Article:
Q: Some people say compromise is making sure that not everybody gets their way and that everybody is still a little upset about it. The street performers are obviously upset. Is the town feeling like it did enough? Was it true compromise to you?

A: I don’t know the answer to that, because I think it is still playing out. I know I was honored to be part of a taskforce to represent some interests in making a community decision. We saw a great deal of input from the community and we saw a great deal of polarization from both sides as to what is a First Amendment freedom and what is commercialization, and there, the two met. So, I believe there was a fair discourse in the community that provided balance.

And again, when there is something in the balance, someone is not going to be happy, and it remains to be seen if it needs to be tweaked anymore or if it is going to live the way it lives. But clearly, it was out of control, and from a community standpoint, it made no sense. Some of those decisions that are made in the Supreme Court and they say ‘I know it when I see it’, well you could stand out there and know it was the Wild West.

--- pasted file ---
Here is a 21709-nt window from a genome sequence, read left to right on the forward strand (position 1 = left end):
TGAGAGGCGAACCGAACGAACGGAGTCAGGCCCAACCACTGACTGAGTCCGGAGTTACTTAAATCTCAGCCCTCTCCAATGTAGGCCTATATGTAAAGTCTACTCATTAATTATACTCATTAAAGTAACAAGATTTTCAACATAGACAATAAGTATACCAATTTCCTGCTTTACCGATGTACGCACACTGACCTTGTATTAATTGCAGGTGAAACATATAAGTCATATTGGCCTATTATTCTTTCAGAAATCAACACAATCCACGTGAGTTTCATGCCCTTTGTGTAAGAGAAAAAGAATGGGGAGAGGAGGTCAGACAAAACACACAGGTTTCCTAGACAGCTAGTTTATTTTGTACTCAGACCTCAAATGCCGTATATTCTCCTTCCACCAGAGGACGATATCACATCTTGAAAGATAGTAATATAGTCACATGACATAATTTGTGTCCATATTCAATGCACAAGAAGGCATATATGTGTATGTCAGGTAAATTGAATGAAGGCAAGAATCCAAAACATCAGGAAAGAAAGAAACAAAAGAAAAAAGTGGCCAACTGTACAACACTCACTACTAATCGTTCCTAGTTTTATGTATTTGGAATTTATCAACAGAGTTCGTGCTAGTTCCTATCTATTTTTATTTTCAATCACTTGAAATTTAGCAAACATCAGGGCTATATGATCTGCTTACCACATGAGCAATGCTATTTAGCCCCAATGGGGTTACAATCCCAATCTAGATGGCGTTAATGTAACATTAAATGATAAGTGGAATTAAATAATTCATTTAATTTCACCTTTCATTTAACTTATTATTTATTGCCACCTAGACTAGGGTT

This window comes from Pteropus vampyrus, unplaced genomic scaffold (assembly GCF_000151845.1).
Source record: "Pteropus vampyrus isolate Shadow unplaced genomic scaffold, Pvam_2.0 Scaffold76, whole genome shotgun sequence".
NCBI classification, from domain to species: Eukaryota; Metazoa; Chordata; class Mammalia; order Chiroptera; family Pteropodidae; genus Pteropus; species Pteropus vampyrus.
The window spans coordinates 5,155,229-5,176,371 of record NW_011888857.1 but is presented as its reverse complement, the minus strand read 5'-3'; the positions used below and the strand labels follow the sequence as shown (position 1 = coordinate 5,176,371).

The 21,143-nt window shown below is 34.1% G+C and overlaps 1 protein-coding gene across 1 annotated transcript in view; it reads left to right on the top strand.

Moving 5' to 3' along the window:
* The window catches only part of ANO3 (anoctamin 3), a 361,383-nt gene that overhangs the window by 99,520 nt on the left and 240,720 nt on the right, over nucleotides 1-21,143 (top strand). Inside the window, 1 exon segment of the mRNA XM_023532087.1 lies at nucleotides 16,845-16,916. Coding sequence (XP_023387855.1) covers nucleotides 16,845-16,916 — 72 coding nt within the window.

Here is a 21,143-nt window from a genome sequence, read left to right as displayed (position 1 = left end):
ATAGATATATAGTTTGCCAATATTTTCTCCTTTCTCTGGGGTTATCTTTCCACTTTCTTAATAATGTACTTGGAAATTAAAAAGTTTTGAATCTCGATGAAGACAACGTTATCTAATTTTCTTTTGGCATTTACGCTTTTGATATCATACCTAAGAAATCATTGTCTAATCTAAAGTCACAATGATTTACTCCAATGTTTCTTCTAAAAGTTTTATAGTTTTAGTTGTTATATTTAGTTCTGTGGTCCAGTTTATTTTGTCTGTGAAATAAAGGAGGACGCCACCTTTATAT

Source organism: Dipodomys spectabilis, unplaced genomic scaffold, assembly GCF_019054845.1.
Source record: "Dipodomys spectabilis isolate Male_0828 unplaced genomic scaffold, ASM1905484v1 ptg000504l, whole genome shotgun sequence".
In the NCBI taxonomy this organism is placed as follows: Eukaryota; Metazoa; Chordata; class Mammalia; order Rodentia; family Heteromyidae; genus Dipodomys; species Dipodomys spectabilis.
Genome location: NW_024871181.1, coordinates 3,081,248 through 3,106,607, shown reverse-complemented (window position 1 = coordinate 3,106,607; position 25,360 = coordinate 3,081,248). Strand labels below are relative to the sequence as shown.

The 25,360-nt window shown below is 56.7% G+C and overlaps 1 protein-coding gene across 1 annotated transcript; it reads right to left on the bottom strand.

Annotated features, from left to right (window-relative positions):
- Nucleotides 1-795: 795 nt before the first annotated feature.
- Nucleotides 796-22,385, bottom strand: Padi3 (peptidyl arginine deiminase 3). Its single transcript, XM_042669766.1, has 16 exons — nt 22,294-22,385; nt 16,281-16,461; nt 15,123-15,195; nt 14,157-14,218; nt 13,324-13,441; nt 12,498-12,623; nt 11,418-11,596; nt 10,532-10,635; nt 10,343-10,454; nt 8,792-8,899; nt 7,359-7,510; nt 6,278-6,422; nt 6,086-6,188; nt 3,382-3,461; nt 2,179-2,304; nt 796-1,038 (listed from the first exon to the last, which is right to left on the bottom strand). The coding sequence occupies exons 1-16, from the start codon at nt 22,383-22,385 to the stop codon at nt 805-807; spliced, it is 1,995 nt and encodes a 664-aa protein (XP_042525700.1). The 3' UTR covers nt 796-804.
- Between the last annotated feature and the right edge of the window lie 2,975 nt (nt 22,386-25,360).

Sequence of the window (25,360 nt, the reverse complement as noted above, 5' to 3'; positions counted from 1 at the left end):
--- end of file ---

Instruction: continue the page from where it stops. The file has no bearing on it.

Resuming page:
Q: Does it surprise you at all the general public’s not even very hidden disdain for these performers. If you were to look at our social media [age during these debates, there was a ton of venom exuded toward these performers of all different kinds.

A: I don’t think you can use any sort of social media as a barometer. People can write and say things they probably don’t mean in the comfort of their own home that I would rather have said in a public forum. I don’t know if there is venom or not, I didn’t see venom in that taskforce, I saw people bringing ideas.